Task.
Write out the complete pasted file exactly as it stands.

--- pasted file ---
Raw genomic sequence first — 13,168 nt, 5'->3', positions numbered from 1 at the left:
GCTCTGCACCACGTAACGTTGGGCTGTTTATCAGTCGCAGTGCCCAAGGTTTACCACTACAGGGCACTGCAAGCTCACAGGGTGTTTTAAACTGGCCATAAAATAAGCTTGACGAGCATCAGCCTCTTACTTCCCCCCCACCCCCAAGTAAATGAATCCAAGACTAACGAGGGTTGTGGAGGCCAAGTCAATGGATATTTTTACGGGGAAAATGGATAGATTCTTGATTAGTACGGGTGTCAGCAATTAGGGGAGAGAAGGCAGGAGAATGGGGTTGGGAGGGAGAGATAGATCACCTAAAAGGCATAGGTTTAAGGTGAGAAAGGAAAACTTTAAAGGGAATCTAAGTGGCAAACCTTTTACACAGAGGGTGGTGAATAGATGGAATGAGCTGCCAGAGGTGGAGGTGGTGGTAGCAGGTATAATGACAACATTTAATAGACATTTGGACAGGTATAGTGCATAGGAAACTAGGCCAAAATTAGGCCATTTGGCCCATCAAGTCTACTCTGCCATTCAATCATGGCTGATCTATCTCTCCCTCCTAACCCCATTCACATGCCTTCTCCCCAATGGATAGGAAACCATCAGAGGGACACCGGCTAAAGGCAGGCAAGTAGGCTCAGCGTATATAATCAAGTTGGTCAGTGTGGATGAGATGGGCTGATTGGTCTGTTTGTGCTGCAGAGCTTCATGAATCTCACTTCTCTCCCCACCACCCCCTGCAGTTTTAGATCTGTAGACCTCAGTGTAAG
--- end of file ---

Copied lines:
Raw genomic sequence first — 13,168 nt, 5'->3', positions numbered from 1 at the left:
GCTCTGCACCACGTAACGTTGGGCTGTTTATCAGTCGCAGTGCCCAAGGTTTACCACTACAGGGCACTGCAAGCTCACAGGGTGTTTTAAACTGGCCATAAAATAAGCTTGACGAGCATCAGCCTCTTACTTCCCCCCCACCCCCAAGTAAATGAATCCAAGACTAACGAGGGTTGTGGAGGCCAAGTCAATGGATATTTTTACGGGGAAAATGGATAGATTCTTGATTAGTACGGGTGTCAGCAATTAGGGGAGAGAAGGCAGGAGAATGGGGTTGGGAGGGAGAGATAGATCACCTAAAAGGCATAGGTTTAAGGTGAGAAAGGAAAACTTTAAAGGGAATCTAAGTGGCAAACCTTTTACACAGAGGGTGGTGAATAGATGGAATGAGCTGCCAGAGGTGGAGGTGGTGGTAGCAGGTATAATGACAACATTTAATAGACATTTGGACAGGTATAGTGCATAGGAAACTAGGCCAAAATTAGGCCATTTGGCCCATCAAGTCTACTCTGCCATTCAATCATGGCTGATCTATCTCTCCCTCCTAACCCCATTCACATGCCTTCTCCCCAATGGATAGGAAACCATCAGAGGGACACCGGCTAAAGGCAGGCAAGTAGGCTCAGCGTATATAATCAAGTTGGTCAGTGTGGATGAGATGGGCTGATTGGTCTGTTTGTGCTGCAGAGCTTCATGAATCTCACTTCTCTCCCCACCACCCCCTGCAGTTTTAGATCTGTAGACCTCAGTGTAAG